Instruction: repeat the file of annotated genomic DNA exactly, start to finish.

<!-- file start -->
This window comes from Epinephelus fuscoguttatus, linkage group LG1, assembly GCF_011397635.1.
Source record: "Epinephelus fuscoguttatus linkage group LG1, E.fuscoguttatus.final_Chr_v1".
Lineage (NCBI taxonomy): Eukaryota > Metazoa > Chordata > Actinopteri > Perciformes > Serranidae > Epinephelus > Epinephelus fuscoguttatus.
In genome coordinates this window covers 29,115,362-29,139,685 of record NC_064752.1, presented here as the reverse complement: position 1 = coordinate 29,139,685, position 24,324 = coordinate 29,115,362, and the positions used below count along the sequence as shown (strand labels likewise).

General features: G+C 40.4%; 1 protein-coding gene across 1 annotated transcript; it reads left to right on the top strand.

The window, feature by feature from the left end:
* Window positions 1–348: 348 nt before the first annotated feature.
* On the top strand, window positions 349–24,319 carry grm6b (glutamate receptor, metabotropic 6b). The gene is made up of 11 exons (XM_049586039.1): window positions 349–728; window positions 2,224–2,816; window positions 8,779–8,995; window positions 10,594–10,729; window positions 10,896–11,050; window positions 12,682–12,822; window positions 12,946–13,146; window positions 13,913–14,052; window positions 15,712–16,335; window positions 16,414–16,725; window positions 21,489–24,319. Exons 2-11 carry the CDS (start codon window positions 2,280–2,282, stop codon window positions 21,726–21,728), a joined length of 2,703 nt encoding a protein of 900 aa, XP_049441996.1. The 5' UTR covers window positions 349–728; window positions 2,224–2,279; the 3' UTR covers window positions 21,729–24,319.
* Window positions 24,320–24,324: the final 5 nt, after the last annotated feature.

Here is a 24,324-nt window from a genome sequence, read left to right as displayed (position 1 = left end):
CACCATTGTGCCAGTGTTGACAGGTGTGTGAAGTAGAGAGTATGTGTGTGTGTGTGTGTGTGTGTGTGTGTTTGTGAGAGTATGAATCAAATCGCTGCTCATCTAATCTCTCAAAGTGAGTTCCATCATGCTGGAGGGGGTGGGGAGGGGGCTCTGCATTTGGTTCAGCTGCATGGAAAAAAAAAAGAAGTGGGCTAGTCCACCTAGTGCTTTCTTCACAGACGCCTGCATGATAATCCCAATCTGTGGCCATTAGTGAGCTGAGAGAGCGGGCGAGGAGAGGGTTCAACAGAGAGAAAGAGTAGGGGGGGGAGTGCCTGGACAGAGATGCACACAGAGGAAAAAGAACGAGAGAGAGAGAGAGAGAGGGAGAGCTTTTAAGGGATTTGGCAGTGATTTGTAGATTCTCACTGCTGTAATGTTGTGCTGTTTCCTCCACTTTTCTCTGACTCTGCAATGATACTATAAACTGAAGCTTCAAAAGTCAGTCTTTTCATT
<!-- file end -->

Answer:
This window comes from Epinephelus fuscoguttatus, linkage group LG1, assembly GCF_011397635.1.
Source record: "Epinephelus fuscoguttatus linkage group LG1, E.fuscoguttatus.final_Chr_v1".
Lineage (NCBI taxonomy): Eukaryota > Metazoa > Chordata > Actinopteri > Perciformes > Serranidae > Epinephelus > Epinephelus fuscoguttatus.
In genome coordinates this window covers 29,115,362-29,139,685 of record NC_064752.1, presented here as the reverse complement: position 1 = coordinate 29,139,685, position 24,324 = coordinate 29,115,362, and the positions used below count along the sequence as shown (strand labels likewise).

General features: G+C 40.4%; 1 protein-coding gene across 1 annotated transcript; it reads left to right on the top strand.

The window, feature by feature from the left end:
* Window positions 1–348: 348 nt before the first annotated feature.
* On the top strand, window positions 349–24,319 carry grm6b (glutamate receptor, metabotropic 6b). The gene is made up of 11 exons (XM_049586039.1): window positions 349–728; window positions 2,224–2,816; window positions 8,779–8,995; window positions 10,594–10,729; window positions 10,896–11,050; window positions 12,682–12,822; window positions 12,946–13,146; window positions 13,913–14,052; window positions 15,712–16,335; window positions 16,414–16,725; window positions 21,489–24,319. Exons 2-11 carry the CDS (start codon window positions 2,280–2,282, stop codon window positions 21,726–21,728), a joined length of 2,703 nt encoding a protein of 900 aa, XP_049441996.1. The 5' UTR covers window positions 349–728; window positions 2,224–2,279; the 3' UTR covers window positions 21,729–24,319.
* Window positions 24,320–24,324: the final 5 nt, after the last annotated feature.

Here is a 24,324-nt window from a genome sequence, read left to right as displayed (position 1 = left end):
CACCATTGTGCCAGTGTTGACAGGTGTGTGAAGTAGAGAGTATGTGTGTGTGTGTGTGTGTGTGTGTGTGTTTGTGAGAGTATGAATCAAATCGCTGCTCATCTAATCTCTCAAAGTGAGTTCCATCATGCTGGAGGGGGTGGGGAGGGGGCTCTGCATTTGGTTCAGCTGCATGGAAAAAAAAAAGAAGTGGGCTAGTCCACCTAGTGCTTTCTTCACAGACGCCTGCATGATAATCCCAATCTGTGGCCATTAGTGAGCTGAGAGAGCGGGCGAGGAGAGGGTTCAACAGAGAGAAAGAGTAGGGGGGGGAGTGCCTGGACAGAGATGCACACAGAGGAAAAAGAACGAGAGAGAGAGAGAGAGAGGGAGAGCTTTTAAGGGATTTGGCAGTGATTTGTAGATTCTCACTGCTGTAATGTTGTGCTGTTTCCTCCACTTTTCTCTGACTCTGCAATGATACTATAAACTGAAGCTTCAAAAGTCAGTCTTTTCATT